Press release

Somerset estate agents admit to price-fixing

Four Somerset estate agents have agreed to pay fines totalling over £370,000 to the CMA, after admitting illegal price-fixing.

House keys on top of newspaper

The businesses - Abbott and Frost Limited, Gary Berryman Estate Agents Ltd (and its parent company Warne Investments Limited), Greenslade Taylor Hunt and West Coast Property Services (UK) Limited – have admitted breaking competition law by taking part in a price-fixing cartel in the Burnham-on-Sea area, which started in February 2014 and lasted a little over a year.

This saw them collude to set minimum commission rates for residential property sales at 1.5%, with a view to denying local home-owners selling their property the chance of securing a better deal.

Stephen Blake, Senior Director, Cartel Enforcement said:

“Moving home is expensive and this shouldn’t be made worse by estate agents conspiring to deny their customers the best possible deal, by agreeing not to compete on fees.

“Price-fixing cheats customers, and we are committed to tackling it regardless of the size of the businesses involved. We have taken action against estate agents before, and will do so again if firms break the law.”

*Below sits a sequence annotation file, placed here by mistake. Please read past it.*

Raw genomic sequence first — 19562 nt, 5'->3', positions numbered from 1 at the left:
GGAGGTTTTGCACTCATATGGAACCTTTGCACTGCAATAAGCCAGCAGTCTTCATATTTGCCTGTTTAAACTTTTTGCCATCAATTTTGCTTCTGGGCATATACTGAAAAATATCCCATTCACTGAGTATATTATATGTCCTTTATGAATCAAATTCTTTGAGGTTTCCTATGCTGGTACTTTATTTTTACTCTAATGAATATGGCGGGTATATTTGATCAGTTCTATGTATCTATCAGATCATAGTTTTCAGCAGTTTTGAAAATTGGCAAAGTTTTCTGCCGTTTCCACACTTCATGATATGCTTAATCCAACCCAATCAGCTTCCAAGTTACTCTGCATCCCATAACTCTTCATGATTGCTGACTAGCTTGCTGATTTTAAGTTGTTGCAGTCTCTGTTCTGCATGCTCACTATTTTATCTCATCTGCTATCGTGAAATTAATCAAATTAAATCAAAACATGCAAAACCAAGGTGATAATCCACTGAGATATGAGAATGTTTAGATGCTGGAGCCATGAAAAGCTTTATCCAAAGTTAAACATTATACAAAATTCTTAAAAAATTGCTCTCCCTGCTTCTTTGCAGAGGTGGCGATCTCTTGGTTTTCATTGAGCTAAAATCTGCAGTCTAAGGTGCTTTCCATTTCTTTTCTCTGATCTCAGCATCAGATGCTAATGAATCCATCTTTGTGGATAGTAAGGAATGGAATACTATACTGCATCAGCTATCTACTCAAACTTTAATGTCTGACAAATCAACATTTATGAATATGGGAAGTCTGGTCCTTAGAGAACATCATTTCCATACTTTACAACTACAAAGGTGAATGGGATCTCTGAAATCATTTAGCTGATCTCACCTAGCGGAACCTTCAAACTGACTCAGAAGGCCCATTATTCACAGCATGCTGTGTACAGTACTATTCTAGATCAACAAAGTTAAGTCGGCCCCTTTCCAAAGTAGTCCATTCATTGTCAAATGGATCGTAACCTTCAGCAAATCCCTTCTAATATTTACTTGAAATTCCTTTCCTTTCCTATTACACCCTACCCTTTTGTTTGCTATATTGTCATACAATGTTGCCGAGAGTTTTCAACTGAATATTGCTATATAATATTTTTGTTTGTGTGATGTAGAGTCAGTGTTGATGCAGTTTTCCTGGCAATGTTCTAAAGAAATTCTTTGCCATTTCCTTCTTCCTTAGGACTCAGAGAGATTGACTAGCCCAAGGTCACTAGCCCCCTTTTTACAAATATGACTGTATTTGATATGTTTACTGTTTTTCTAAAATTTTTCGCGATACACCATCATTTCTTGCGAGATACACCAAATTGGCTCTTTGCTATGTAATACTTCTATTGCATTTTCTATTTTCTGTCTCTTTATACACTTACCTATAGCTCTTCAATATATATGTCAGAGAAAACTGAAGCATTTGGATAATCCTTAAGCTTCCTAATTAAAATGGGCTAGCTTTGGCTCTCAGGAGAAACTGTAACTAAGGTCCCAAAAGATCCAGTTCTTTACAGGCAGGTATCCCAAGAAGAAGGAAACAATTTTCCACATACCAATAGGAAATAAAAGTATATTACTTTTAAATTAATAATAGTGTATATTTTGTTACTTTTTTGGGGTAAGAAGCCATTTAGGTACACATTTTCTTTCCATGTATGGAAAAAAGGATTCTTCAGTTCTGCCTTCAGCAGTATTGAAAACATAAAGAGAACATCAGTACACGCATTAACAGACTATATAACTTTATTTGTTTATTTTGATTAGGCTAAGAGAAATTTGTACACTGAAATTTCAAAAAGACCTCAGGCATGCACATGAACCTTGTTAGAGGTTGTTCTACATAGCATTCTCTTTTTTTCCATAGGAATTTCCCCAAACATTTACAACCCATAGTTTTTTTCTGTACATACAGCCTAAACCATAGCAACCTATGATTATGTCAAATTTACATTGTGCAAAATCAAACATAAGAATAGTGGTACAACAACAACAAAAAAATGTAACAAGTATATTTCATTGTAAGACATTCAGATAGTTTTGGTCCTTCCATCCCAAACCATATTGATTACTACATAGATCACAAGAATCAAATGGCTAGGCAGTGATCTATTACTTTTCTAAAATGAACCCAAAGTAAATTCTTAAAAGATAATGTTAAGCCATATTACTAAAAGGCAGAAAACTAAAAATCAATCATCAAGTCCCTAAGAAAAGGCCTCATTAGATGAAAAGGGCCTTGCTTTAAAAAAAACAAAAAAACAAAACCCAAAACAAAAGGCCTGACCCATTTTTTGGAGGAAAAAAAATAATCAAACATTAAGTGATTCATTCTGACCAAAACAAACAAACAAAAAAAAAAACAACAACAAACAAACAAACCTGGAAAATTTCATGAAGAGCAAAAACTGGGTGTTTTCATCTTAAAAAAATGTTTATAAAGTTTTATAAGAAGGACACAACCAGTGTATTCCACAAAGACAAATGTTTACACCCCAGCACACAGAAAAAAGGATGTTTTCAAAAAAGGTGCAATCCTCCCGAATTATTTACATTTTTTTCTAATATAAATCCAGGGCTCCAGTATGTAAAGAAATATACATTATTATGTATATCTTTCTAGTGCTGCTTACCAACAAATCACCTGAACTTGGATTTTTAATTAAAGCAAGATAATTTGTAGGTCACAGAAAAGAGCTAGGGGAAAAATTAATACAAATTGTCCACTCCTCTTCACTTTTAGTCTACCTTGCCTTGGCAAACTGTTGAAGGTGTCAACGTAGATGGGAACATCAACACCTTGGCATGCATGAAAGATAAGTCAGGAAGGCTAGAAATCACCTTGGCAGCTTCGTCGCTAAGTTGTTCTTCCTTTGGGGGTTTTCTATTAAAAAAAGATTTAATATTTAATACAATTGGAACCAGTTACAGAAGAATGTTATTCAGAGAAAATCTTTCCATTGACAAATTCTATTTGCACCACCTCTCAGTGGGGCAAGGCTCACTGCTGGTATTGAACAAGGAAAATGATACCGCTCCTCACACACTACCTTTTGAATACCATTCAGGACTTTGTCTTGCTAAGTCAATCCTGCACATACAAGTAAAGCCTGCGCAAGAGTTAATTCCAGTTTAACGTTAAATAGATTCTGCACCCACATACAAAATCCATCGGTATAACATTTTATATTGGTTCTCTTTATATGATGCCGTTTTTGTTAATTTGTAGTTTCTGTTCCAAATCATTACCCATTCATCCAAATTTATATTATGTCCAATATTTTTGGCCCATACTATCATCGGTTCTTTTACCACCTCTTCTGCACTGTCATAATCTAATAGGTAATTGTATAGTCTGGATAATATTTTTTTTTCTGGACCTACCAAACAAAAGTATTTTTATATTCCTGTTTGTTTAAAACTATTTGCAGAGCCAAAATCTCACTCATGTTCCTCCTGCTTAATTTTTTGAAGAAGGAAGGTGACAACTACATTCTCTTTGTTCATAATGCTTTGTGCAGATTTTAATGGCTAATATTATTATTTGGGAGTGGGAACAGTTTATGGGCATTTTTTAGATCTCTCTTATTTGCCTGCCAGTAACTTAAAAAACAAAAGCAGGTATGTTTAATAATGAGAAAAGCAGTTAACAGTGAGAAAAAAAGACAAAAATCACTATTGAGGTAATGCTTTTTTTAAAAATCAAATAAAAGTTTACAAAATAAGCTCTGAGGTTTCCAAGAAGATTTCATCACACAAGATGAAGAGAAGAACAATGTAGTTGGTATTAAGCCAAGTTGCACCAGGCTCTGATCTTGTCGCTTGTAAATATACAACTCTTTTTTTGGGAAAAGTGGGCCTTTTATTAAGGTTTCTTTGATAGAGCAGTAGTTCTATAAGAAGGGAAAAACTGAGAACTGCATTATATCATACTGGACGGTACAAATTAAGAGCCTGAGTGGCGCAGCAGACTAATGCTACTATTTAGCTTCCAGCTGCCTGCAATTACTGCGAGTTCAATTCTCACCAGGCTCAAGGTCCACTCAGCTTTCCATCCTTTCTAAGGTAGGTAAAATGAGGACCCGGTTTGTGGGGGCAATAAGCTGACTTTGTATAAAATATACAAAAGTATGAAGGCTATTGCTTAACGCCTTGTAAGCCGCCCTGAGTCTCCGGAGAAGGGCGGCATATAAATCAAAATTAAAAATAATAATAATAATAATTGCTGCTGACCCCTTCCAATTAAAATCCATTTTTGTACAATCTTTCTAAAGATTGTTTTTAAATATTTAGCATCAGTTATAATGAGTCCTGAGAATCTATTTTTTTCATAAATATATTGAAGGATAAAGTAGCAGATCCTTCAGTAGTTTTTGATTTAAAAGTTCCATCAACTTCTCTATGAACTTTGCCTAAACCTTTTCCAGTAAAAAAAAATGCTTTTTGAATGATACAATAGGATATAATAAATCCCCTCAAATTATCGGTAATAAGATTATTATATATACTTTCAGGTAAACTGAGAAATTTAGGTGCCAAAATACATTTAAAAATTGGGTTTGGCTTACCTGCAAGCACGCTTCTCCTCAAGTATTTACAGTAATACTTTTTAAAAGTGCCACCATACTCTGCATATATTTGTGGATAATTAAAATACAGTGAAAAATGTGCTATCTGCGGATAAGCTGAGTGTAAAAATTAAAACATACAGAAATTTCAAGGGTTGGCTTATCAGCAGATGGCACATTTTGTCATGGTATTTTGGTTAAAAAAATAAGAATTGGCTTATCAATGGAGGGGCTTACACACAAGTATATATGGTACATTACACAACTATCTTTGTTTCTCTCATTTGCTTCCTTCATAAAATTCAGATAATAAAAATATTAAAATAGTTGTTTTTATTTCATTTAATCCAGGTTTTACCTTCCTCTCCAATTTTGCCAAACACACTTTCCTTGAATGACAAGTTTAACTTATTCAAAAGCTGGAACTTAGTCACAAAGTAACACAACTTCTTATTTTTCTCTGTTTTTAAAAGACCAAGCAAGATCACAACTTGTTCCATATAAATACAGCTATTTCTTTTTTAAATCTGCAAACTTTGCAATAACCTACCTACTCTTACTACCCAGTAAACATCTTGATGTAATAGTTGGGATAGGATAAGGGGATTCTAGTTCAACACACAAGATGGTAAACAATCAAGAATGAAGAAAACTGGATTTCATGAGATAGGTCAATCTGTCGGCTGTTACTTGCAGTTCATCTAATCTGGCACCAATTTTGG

The businesses involved agreed to settle with the Competition and Markets Authority (CMA) after a year-long investigation. Another company, Annagram Estate Agents Limited (trading as ‘C J Hole’), will not be fined - as long as it continues to cooperate – as it was the first company to confess its participation in the cartel. This policy is designed to encourage companies to self-report wrong-doing and so aid the CMA in robustly enforcing the law.

This is the second case brought by the CMA against estate agents in recent years. The previous case saw members of the Three Counties Estate Agent Association fined £735,000 in 2015, and resulted in the CMA launching a campaign designed to improve understanding of the law within that sector, and so compliance with it.

It was this campaign that resulted in the current case being brought to the CMA’s attention, and we encourage others with evidence of competition law being broken to report their concerns to the CMA.

Notes for editors

  1. The Competition Act 1998 prohibits agreements, practices and conduct that may have a damaging effect on competition in the UK. The Chapter I prohibition covers anti-competitive agreements and concerted practices between businesses (‘undertakings’) which have as their object or effect the prevention, restriction or distortion of competition within the UK or a part of it and which may affect trade within the UK or a part of it. Any business found to have infringed the Competition Act 1998 can be fined up to 10% of its annual worldwide group turnover.

  2. The four estate agents have agreed to pay maximum fines totalling £372,233.

  3. Abbott and Frost Limited has agreed to pay a maximum penalty of £30,099. This includes a reduction of 20% for settlement (to reflect the fact that the company has admitted breaking competition law and has agreed to follow a streamlined procedure for the remainder of the case).